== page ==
The Fifth Anniversary.
On May 2, 2011, Operation Neptune Spear began its mission around 1:00am local time in Abbottabad, Pakistan. The Navy SEALS landed at the compound where Osama bin Laden was hiding. Within three-quarters of an hour, the SEALS had killed bin Laden, along with four adult males and a woman who was used as a human shield by one of men who was killed. Therefore, today is the fifth anniversary of the elimination of a much hated terrorist who planned the attacks on 9/11. In a couple of months, it will be the fifteenth anniversary of the 9/11 attack.
Five years ago, the Navy SEALS carried out Operation Geronimo, which was the code name for the capturing or killing of bin Laden. The compound had 18 foot walls around the perimeter of the safe house for bin Laden in which there was a three-story structure.
After many months of surveillance, it was determined that bin Laden was living within the compound. When the Navy SEALS entered the compound, there was a firefight between the SEALS and those inside the compound. The shooting lasted much of the time since the SEALS entered the compound. The SEALS had to make their way up to the second and third floors where bin Laden and his family lived. Therefore, bin Laden was killed toward or at the very end of the attack. He was buried at sea according to Muslim tradition having been transferred to the USS Carl Vinson located in the Arabian Sea.
While the SEALS were within the compound, they seized a great deal of material, computers, and classified documents. During the time of the attack, the president and his team watched real-time the attack of the Navy SEALS.
It wasn't long before President Obama addressed the American people.
This was the new most wanted bulletin.
In conclusion, what difference do either of the two anniversaries have for us today? It was five years ago, today, May 2, 2011, when the Navy SEALS eliminated bin Laden. The world isn't any safer. In addition, the 15th anniversary of 9/11 will soon be here. As we look back upon both anniversaries, we remember the devastating feeling of shock on 9/11, and we remember the relief when bin Laden was gone from our midst.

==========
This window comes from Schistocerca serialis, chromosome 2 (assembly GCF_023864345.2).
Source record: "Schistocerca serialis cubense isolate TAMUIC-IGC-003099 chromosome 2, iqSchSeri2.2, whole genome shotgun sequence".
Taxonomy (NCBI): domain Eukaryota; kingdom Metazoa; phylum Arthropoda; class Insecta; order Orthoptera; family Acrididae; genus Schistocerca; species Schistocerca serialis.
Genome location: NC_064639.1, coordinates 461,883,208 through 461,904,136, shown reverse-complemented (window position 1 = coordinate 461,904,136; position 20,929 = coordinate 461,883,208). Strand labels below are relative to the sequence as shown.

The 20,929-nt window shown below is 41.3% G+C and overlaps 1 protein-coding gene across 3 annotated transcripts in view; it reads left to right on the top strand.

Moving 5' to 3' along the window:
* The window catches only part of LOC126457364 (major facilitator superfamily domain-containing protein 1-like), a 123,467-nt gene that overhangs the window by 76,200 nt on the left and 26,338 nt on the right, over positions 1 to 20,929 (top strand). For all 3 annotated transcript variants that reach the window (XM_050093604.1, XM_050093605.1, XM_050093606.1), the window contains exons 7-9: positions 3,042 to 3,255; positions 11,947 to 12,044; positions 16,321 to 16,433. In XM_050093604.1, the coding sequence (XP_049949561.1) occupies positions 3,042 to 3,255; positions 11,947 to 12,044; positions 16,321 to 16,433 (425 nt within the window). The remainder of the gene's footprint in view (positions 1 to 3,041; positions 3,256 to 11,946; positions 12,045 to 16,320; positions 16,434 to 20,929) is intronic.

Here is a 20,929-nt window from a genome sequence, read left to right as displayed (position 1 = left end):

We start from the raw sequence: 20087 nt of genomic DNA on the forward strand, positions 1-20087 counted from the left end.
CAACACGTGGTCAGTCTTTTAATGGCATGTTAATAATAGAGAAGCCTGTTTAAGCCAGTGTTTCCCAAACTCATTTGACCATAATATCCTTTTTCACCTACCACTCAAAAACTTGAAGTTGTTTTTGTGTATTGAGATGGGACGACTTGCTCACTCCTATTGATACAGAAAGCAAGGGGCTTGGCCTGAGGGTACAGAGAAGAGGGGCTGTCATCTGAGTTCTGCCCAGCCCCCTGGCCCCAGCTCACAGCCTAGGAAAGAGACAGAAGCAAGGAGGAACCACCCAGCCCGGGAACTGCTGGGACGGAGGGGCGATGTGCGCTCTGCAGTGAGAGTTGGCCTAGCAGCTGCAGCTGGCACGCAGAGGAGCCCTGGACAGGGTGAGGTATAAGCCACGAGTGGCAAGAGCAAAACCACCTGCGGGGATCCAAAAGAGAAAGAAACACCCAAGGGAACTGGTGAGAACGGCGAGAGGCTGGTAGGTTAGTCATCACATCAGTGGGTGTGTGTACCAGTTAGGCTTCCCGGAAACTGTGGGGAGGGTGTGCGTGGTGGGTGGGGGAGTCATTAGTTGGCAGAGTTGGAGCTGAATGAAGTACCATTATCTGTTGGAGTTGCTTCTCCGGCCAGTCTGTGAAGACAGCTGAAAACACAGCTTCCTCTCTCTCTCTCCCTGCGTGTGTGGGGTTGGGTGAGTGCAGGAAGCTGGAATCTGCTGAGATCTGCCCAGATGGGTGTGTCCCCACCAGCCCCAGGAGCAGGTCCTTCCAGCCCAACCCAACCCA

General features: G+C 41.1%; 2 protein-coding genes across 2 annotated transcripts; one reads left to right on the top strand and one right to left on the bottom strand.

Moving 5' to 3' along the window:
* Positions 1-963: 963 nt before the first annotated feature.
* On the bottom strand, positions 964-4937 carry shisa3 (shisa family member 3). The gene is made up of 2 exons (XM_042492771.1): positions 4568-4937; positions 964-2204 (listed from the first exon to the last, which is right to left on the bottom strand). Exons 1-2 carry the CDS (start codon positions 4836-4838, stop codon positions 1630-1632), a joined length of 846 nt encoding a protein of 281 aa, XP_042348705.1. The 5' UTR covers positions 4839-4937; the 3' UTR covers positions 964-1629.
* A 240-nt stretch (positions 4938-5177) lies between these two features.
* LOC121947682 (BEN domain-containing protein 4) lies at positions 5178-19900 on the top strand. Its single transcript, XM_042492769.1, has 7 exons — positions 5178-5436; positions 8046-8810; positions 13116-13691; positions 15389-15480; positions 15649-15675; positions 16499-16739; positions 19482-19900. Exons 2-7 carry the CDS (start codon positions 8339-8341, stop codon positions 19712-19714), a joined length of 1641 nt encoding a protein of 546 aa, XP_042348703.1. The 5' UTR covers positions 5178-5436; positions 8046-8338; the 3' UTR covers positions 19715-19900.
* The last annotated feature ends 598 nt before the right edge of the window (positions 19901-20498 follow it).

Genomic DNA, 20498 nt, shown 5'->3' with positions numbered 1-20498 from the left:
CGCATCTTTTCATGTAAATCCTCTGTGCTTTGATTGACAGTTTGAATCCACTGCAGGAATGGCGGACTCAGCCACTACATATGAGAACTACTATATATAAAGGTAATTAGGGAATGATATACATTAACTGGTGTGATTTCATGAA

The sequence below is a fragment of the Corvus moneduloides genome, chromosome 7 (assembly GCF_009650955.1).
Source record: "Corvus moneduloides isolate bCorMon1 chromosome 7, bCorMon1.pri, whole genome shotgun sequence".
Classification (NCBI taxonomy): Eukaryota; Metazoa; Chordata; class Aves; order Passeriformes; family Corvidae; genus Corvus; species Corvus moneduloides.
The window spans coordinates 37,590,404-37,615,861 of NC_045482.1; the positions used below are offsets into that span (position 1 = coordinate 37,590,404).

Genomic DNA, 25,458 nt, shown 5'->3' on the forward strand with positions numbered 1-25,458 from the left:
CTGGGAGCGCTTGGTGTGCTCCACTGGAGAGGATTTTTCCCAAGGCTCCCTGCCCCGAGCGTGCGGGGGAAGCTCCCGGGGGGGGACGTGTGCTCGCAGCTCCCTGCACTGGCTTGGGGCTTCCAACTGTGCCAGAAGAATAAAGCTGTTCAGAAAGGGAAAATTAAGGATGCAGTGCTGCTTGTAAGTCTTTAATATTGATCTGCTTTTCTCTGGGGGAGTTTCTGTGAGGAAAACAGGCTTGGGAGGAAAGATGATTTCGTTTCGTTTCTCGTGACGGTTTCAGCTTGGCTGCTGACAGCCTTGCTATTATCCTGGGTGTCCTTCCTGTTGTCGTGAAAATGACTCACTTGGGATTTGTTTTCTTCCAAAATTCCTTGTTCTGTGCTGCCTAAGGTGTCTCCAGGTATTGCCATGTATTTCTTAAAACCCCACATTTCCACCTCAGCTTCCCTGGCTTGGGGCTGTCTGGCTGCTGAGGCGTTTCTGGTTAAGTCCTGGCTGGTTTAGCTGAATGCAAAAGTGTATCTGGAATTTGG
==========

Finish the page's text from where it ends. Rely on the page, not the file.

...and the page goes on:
However, times have changed radically since either event has occurred. The haunting question is whether or not the world is more peaceful. The obvious answer is that we are not yet any safer. However, let us put 9/11 and the elimination of bin Laden into historical perspective. Imagine what Americans felt fifteen years after the Japanese attacked Pearl Harbor. It too was a devastating feeling of shock and bewilderment on December 7th. As emotionally shattering as Pearl Harbor was, in the mid-50s, America's fears had been refocused. We were concerned about the USSR, not the defeated Japanese.
It seems to me that we are in an identical situation with 9/11 and the vanquishing of bin Laden. America has refocused its fears toward ISIS. In both situations, Pearl Harbor and bin Laden have been dwarfed by a very clear and present threat presented by ISIS. What can we learn from history with the Japanese, bin Laden, and the USSR?
Either we grasped something positive or else we will be mired in fear of the future. As George Santayana said, "Those who cannot remember the past are condemned to repeat it." Having been born during WWII, gone through the cold war with the Soviets, and bin Laden, I think there are several critical learnings.
We need to make this world a better place for us to live. We need to address problematic issues in the world today before people like Tojo, Hitler, Khrushchev, bin Laden, and al-Baghdadi, leader of ISIS emerge.
Aside from eliminating the causes that create the crazies of the world, we need to learn the lesson that Teddy Roosevelt spoke about in the Man in the Arena.
Daring greatly can be our modus operandi, or we can be timid souls quaking in the corner. Choose wisely.
Visit the Darkest Before Dawn page to read more about this topic.
Visit the Man in the Arena page to read more about this topic.
Visit The Mentors and Me page to read more about this topic.
Visit the Best and Worst of Times page to read more about this topic.